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Treaty of Versailles

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Introduction

Evaluate the proposition that the "Treaty of Versailles was a harsh peace". To officially end the First World War, a peace treaty named the Treaty of Versailles was signed at Versailles on June 28 1919. This peace treaty was signed after the war had stopped and was the one of the most dominant and imperative peace treaties of the fiver others to conclude the War. It is disputed that the Treaty of Versailles was an insensitive concord; however this termination is seen erroneously by several people. Germany was left in sorrow as a result of the harsh result of the Treaty of Versailles as well as the greediness of the Allies. The big four; Woodrow Wilson of the USA, Georges Clemenceau of France, David Lloyd George of England and Vittorio Emanuele Orlando of Italy were left responsible for negotiating the treaty. It is supposed that the leaders resulted in such a harsh treaty because of the conflicting, greedy ideas and the sense of demilitarising the country. The treaty was known as the "War Guilt Clause," and Germany was not invited to the negotiations of the Treaty of Versailles due to their recently defeated power resulting in a very ruthless peace treaty. ...read more.

Middle

So on October 3 Germany proposed an armistice which led to the Treaty of Versailles. One of the crucial factors stated in the Treaty of Versailles that made the treaty too harsh was the sufficient weakening, or destroying of Germany's powerful army. Prior to the enforcement of the treaty, Germany's infantry was the most powerful and substantial in the world. It contained over two million infantry, the second largest navy and the second largest population to rebuild these armies. Germany was no longer to produce heavy guns, poisonous gas, tanks or any form of air force or navy. This completely demilitarised Germany and they were virtually left defenceless in case of another attack. By demilitarising Germany, it went against point number five of President Woodrow Wilson's fourteen points. Point 5 stated that, "A free, open-minded, and absolutely impartial adjustment of all colonial claims, based upon a strict observance of the principle that in determining all such questions of sovereignty the interests of the populations concerned must have equal weight with the equitable claims of the government whose title is to be determined." (Woodrow Wilson: 1918) It is clear that by demilitarising Germany and ignoring one of President Wilson's 14 points, even though America was the key to deciding the war, that the Treaty of Versailles was a harsh peace. ...read more.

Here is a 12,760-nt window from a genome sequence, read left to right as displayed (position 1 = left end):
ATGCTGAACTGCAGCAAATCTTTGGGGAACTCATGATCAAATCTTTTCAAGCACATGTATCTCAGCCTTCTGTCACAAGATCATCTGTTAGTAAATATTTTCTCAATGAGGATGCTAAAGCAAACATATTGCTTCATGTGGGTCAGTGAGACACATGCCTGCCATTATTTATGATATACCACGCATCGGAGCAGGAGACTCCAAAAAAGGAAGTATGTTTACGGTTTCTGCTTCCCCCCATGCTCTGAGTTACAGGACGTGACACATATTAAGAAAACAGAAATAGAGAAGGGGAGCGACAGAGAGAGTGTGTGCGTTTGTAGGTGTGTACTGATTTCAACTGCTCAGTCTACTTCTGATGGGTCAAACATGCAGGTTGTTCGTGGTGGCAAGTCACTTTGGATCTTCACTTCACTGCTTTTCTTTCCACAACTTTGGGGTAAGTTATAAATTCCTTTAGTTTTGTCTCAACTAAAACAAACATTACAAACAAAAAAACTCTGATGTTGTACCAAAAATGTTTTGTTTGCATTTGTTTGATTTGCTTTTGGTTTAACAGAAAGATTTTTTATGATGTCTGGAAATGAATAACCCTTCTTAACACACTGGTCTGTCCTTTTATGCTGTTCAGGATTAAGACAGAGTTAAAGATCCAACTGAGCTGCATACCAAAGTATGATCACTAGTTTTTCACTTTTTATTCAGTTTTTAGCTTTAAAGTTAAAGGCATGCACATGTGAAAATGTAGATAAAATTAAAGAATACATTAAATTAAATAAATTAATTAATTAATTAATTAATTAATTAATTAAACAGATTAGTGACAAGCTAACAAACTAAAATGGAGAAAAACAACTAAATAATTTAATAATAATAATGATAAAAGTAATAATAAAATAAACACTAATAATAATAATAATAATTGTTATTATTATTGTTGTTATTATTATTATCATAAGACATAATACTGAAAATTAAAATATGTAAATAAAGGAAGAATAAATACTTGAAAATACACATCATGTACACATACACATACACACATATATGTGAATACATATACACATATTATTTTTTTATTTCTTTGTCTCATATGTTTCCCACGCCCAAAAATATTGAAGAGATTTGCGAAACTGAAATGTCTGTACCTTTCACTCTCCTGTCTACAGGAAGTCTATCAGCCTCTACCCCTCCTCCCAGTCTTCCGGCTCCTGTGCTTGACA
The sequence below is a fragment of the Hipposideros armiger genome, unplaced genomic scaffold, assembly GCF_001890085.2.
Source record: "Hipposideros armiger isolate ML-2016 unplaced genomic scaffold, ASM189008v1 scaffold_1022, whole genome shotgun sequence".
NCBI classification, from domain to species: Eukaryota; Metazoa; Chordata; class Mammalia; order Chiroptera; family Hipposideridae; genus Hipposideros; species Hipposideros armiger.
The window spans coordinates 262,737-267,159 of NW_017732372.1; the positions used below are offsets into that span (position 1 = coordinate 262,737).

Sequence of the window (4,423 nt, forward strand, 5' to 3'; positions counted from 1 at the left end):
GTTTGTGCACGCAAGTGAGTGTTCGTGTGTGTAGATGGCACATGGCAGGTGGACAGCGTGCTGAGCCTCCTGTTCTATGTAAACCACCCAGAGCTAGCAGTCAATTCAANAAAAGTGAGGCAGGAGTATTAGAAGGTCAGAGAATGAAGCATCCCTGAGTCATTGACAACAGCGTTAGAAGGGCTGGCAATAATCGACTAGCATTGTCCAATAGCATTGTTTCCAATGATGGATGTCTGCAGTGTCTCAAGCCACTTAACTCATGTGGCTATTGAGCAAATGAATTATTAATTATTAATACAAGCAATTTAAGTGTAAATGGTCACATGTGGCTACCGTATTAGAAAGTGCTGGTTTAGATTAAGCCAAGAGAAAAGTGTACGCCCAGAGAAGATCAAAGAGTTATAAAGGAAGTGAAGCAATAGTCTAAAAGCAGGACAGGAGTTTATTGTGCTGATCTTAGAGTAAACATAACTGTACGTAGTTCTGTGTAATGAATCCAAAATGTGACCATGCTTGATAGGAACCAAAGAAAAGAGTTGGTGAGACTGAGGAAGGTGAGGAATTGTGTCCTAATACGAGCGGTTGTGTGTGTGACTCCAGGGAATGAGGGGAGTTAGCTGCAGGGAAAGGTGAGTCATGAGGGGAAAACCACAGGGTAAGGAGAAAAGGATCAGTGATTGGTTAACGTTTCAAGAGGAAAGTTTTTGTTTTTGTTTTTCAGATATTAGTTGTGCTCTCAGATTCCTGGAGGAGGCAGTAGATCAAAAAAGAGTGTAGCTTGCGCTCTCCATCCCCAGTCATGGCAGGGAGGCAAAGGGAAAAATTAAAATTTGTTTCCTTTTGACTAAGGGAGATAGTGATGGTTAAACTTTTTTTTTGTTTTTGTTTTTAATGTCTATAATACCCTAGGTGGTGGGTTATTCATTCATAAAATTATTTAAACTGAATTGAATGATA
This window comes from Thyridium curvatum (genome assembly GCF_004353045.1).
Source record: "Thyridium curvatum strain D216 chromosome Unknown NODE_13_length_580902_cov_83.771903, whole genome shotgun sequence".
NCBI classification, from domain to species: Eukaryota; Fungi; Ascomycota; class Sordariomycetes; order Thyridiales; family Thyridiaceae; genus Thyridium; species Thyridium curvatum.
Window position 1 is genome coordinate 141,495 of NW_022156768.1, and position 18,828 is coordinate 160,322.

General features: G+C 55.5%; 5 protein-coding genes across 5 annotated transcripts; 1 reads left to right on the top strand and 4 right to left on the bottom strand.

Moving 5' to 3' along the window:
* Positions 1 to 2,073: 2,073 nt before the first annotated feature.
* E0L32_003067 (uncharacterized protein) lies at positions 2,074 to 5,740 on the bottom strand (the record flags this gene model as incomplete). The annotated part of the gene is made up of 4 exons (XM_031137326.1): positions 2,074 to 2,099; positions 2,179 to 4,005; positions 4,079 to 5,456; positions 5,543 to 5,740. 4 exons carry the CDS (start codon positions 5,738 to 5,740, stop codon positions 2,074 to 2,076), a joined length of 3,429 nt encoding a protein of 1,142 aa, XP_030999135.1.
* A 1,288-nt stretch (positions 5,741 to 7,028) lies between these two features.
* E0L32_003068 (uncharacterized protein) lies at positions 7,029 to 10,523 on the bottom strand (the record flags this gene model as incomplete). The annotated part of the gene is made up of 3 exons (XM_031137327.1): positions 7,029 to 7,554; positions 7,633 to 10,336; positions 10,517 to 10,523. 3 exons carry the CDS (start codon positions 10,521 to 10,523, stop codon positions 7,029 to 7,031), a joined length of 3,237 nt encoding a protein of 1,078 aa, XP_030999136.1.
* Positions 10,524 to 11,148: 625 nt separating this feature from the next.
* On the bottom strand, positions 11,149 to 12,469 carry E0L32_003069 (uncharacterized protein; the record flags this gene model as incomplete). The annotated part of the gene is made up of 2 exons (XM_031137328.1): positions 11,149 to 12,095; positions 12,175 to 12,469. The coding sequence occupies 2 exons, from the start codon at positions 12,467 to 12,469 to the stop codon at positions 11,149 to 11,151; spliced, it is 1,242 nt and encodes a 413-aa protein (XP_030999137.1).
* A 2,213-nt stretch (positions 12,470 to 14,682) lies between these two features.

Conclusion

The Treaty followed virtually none of President Wilson's Fourteen Points and this was even more frustrating for the Germans. The German people saw the Weimar Government after signing the treaty as weak and traitorous and this caused political distress. It is evident that because the Germans were presented without a consulted peace, that the terms, conditions and presentation of the Treaty of Versailles led to a harsh peace. The Treaty of Versailles was intended to be a 'peaceful' conclusion to the First World War. The countries that created the treaty eventually were subject to greed. The Germans on the other end of the spectrum were subject to a harsh peace. By destroying Germany's army they were left weak and powerless, Article 231of the Treaty left Germany morally scarred and in enormous debt and finally the Germans had absolutely no involvement in the creating of the peace 'agreement' and actually had it forced upon them. It is for these reasons that I believe that the Treaty of Versailles was a harsh peace. Source (Internet) = Author, (year), "Title", Site name, URL, date visited Booklet Unkown, "Rebublic to Reich A history of Germany", chapter two, pages 26-32, 28/5/08 Internet Duffy, M, (2001), "Primary Documents: Treaty of Versailles, First World War.com, http://www.firstworldwar.com/source/versailles231-247.htm, 28/5/08 Internet Wilson, W (1918), "Fourteen Points", Wikipedia, http://en.wikipedia.org/wiki/Fourteen_Points, 28/5/08 Internet Unkown, (2008), "Treaty of Versailles", Wikipedia, http://en.wikipedia.org/wiki/Treaty_of_Versailles#Treaty_terms, 28/5/08 ?? ?? ?? ?? 1 ...read more.

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